Feds crack down on ‘dirty, corrupt’ payday loan companies

Fox News Channel 5 title FEDS crack down with payday loan crackdown article The Federal Reserve has taken aim at payday lenders in the wake of an unprecedented surge in defaults that led to the government shutting down the nation’s largest payday lender last week.

The move came as the Feds cracked down on payday lenders, which the regulator says were the “key players in the financial crisis,” according to a Federal Reserve notice released Thursday.

The Federal Reserve said it is cracking down on the payday lending industry, which has been the biggest source of defaults in the U.S. since the 2008 financial crisis.

The agency said payday loans can have high interest rates and are a “major risk” for borrowers.

It also said payday lenders can also pose a “high risk” to consumers if they “take advantage of consumers by not properly disclosing their financial status.”

The notice said it was sending letters to more than 30,000 payday lenders and borrowers, asking them to file documents with the Federal Deposit Insurance Corp. by Nov. 17.

The Fed said in its notice that it would also consider whether to extend the deadline for filing documents to Dec. 31.

Under the new rules, lenders will not be able to offer loans that are backed by federal, state or local taxes, such as property taxes.

They will also not be allowed to offer a loan to consumers with a high interest rate or to people with delinquent debts, such like a car or credit card.

The Fed said the new guidelines will help the FED avoid “misclassification” of the borrowers in the system.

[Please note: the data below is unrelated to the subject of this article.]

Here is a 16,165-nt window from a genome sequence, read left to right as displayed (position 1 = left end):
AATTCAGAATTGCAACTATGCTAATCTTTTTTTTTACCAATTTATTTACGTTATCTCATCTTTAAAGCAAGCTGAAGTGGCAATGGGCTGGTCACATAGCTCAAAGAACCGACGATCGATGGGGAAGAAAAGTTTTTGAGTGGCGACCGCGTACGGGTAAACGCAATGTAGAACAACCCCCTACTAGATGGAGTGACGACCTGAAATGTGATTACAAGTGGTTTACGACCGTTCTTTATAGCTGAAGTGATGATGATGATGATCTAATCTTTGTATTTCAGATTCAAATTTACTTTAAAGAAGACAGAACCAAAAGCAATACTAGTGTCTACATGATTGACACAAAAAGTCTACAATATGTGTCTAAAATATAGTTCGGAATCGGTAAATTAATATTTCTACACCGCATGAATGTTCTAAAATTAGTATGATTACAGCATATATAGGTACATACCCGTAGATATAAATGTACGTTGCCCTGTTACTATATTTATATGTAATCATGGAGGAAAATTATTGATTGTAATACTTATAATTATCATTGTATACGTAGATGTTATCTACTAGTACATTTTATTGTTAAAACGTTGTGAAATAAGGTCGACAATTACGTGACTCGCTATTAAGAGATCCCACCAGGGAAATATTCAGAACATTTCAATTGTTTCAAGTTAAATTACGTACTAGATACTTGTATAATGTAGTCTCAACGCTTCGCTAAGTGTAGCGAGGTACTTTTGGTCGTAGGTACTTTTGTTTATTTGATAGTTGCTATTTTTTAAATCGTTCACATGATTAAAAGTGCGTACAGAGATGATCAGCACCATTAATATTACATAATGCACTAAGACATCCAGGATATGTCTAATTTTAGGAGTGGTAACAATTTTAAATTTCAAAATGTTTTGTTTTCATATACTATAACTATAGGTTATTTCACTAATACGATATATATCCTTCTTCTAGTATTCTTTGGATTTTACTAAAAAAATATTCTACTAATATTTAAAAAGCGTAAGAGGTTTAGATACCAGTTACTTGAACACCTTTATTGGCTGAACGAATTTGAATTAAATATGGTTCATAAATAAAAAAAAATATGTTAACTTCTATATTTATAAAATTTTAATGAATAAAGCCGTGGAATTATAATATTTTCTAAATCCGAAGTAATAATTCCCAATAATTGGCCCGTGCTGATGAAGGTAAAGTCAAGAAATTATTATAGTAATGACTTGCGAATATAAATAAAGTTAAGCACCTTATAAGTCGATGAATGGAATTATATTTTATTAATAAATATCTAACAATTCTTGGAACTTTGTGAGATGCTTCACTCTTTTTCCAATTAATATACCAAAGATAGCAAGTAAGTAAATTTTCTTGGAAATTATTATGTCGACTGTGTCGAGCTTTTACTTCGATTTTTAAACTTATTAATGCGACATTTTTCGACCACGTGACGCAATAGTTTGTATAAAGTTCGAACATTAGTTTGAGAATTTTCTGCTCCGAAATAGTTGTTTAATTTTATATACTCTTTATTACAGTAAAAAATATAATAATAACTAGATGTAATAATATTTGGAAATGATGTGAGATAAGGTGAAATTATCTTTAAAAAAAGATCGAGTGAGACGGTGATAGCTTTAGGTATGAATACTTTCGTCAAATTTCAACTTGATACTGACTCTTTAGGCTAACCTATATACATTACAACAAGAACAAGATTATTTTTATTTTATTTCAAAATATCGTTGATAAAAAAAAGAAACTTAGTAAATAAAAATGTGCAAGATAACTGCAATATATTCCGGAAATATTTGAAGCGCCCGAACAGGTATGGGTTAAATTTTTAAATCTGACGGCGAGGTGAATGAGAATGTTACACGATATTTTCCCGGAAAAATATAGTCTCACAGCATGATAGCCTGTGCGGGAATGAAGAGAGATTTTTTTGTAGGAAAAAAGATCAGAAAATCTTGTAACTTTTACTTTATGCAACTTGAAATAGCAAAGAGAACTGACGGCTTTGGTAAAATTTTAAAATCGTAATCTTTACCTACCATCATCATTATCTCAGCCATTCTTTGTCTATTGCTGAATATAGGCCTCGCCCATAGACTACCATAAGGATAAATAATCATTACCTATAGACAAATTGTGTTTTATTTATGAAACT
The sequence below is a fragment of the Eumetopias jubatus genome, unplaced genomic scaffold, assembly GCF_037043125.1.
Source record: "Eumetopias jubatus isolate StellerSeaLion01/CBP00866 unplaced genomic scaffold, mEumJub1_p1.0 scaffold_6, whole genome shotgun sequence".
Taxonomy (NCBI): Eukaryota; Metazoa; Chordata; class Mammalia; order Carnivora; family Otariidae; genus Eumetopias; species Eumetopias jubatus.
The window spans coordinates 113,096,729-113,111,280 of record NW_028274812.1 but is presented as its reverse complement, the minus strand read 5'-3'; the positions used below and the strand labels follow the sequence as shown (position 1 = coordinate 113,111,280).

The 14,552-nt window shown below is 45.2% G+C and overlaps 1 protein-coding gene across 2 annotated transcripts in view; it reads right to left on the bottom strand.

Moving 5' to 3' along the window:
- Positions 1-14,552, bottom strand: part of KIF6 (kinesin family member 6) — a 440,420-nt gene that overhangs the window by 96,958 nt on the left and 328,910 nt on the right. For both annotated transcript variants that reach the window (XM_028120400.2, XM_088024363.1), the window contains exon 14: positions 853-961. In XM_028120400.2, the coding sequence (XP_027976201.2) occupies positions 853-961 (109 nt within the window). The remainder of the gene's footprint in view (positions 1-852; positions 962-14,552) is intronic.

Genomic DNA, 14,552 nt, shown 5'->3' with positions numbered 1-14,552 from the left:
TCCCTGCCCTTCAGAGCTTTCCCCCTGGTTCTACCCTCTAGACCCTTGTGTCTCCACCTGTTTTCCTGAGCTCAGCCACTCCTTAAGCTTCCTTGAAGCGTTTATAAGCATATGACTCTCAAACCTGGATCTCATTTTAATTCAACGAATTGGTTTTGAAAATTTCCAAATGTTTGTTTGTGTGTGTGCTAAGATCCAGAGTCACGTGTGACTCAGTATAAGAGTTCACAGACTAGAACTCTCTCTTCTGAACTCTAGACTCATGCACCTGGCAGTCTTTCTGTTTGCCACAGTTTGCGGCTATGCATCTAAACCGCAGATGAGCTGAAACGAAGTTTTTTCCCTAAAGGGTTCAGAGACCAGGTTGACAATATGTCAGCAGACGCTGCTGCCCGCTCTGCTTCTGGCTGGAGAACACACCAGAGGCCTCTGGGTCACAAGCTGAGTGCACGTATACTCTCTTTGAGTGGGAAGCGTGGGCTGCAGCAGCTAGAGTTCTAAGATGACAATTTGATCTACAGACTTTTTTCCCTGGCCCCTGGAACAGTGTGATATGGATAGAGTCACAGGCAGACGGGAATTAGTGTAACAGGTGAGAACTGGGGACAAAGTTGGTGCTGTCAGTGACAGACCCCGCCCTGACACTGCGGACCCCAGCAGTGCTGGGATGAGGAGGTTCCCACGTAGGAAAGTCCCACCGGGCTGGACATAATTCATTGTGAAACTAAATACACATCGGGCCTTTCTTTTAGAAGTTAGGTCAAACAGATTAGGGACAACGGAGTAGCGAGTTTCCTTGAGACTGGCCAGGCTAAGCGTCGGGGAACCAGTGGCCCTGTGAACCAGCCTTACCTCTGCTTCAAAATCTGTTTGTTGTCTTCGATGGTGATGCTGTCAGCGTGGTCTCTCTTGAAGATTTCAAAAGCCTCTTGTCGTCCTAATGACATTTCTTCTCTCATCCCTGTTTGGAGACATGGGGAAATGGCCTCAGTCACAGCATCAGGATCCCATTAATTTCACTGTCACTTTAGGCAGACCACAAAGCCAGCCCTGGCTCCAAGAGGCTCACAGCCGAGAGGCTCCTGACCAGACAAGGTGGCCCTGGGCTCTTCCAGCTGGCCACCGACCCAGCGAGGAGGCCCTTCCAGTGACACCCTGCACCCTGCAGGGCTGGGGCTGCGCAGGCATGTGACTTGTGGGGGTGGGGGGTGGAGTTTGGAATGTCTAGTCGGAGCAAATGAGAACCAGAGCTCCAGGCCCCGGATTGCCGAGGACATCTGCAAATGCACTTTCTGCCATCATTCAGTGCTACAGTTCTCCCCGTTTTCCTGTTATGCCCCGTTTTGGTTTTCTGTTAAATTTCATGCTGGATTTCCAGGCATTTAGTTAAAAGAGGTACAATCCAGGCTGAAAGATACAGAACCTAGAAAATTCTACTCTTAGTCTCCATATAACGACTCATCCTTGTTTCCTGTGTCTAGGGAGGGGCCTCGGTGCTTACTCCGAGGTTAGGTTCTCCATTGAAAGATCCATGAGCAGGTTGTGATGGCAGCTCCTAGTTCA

It said lenders would also be required to provide borrowers with “fair and adequate” disclosures and to provide consumers with timely notification of the status of their loans.

The FED is also requiring payday lenders to take other steps to prevent repeat defaults, including increasing customer contact information, training and counseling, and making available information about their lending programs.

The FED has been taking steps to help borrowers in recent months, including issuing a consumer alert that states consumers who receive a loan are required to notify the lender of their status, and by making a loan payment every two months.

The notice was issued after the Consumer Financial Protection Bureau announced last month that it was looking into allegations that some payday lenders were charging customers fees for failing to keep up with their monthly payments.

In addition to the new consumer alert, the FUDB said it will begin collecting data about payday loans and other consumer lending activity to help determine whether the industry needs to be regulated.

The consumer alert and FUD report have prompted several companies to start offering alternative ways to get their loans, including a website and a program that allows people to pay a $1.99 monthly fee.

The website is called Lend a Hand.

Federal Reserve chairman Ben Bernanke said the government’s actions were aimed at curbing the “unprecedented level of default in the United States,” and he said the agency was working to help ensure borrowers had access to credit.

“The government will continue to focus on reducing defaults and making sure we have a strong economy,” Bernanke told reporters.

The Associated Press contributed to this report.